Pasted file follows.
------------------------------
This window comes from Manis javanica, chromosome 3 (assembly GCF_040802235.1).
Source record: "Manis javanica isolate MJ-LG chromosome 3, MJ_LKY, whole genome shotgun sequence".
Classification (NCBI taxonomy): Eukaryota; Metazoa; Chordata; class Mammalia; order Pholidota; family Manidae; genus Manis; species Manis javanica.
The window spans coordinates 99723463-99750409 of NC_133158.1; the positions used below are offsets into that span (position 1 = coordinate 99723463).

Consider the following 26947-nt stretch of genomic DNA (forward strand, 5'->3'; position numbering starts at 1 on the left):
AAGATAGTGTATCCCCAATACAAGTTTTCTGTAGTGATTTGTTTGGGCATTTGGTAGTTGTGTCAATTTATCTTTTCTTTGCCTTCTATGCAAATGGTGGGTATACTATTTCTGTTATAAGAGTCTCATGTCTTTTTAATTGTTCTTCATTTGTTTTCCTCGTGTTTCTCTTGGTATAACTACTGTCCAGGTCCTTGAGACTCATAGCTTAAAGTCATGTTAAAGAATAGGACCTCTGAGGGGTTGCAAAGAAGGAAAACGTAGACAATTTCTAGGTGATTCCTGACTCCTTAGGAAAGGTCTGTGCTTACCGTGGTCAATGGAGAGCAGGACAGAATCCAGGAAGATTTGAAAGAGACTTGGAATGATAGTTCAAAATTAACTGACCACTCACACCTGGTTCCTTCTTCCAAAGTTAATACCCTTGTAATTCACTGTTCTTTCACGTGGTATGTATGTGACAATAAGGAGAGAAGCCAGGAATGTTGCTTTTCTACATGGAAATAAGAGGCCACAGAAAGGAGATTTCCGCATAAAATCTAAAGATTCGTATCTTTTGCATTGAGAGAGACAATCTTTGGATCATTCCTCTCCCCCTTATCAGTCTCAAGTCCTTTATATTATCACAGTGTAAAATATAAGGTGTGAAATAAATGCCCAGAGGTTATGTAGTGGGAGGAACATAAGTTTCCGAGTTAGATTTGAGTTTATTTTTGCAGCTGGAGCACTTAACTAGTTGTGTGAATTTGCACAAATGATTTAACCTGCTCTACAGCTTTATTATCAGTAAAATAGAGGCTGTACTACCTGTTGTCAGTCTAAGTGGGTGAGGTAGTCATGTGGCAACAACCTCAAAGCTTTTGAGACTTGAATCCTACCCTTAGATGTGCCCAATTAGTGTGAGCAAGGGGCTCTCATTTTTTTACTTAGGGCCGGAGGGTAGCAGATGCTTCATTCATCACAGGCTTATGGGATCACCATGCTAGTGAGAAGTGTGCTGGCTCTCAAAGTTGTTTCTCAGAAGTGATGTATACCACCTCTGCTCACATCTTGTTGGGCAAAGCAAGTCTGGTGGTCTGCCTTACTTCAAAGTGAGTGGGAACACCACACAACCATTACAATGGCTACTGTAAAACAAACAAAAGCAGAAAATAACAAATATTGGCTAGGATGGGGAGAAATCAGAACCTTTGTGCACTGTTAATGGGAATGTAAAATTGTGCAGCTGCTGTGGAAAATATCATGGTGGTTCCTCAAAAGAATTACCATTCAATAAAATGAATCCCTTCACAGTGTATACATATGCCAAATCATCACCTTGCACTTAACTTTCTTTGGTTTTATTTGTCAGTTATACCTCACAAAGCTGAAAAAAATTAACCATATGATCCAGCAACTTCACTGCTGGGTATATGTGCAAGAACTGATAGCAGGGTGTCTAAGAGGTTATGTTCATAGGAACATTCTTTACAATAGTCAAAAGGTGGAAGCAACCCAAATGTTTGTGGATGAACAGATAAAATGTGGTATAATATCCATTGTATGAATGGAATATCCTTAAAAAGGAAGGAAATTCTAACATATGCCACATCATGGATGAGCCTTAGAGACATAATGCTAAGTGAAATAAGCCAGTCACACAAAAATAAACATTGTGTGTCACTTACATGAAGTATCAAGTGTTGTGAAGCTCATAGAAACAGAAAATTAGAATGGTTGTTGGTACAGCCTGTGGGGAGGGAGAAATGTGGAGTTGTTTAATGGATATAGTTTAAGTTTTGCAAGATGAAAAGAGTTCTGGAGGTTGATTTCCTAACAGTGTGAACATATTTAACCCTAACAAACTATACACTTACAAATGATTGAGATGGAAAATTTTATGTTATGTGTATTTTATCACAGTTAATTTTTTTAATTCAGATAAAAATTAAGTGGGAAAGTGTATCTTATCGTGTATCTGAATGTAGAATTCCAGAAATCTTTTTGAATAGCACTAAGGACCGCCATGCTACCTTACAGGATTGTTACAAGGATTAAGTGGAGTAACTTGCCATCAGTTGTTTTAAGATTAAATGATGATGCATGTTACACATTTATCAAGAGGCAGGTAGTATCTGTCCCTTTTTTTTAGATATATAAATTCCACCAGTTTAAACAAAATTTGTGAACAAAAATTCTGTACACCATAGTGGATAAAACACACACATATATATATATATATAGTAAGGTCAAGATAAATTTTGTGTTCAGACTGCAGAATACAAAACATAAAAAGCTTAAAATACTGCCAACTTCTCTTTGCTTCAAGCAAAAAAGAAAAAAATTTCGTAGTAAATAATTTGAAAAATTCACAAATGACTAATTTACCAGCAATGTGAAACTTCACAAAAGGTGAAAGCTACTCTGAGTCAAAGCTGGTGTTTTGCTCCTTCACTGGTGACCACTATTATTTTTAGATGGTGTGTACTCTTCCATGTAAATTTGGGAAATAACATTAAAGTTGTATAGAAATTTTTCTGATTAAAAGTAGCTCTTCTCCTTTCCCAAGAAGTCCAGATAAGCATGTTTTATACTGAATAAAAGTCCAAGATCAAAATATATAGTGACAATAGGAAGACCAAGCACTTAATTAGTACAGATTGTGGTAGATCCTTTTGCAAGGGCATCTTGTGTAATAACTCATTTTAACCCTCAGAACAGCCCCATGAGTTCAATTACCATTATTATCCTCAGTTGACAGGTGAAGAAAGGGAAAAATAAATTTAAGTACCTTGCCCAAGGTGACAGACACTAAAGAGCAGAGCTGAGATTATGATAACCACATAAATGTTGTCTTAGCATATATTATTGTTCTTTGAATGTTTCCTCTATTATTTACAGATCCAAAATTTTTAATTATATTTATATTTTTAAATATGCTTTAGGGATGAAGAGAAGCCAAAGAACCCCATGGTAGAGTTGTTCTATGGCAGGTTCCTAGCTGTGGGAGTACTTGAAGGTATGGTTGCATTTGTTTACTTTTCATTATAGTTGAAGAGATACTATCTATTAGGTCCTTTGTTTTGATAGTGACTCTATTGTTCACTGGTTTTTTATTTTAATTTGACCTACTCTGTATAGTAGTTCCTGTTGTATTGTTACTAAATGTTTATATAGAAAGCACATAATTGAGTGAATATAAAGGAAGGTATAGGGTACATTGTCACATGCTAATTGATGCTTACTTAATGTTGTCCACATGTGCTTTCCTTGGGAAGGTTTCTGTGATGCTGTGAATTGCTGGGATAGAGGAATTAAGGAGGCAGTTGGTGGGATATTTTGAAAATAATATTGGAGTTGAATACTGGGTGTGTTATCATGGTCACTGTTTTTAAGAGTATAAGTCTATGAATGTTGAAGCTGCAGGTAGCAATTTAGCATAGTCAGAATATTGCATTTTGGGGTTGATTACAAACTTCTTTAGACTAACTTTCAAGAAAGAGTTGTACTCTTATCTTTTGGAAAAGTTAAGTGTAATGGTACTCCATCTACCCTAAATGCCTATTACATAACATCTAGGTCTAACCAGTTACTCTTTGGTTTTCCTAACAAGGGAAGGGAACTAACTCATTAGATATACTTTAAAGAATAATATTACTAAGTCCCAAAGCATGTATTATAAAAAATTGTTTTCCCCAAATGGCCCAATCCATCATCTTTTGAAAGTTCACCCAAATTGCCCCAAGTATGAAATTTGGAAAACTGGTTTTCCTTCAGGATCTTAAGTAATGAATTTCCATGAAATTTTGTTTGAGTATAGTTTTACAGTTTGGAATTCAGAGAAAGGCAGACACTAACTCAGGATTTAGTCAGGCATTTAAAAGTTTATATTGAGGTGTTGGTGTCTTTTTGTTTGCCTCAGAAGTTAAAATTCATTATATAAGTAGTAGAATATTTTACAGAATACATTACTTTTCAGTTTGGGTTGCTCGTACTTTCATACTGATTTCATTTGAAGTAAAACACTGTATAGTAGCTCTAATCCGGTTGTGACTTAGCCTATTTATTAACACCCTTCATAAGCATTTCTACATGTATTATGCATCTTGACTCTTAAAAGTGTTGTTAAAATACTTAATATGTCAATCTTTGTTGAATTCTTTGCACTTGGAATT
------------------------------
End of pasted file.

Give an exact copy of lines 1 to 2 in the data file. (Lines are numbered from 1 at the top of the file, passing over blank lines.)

This window comes from Manis javanica, chromosome 3 (assembly GCF_040802235.1).
Source record: "Manis javanica isolate MJ-LG chromosome 3, MJ_LKY, whole genome shotgun sequence".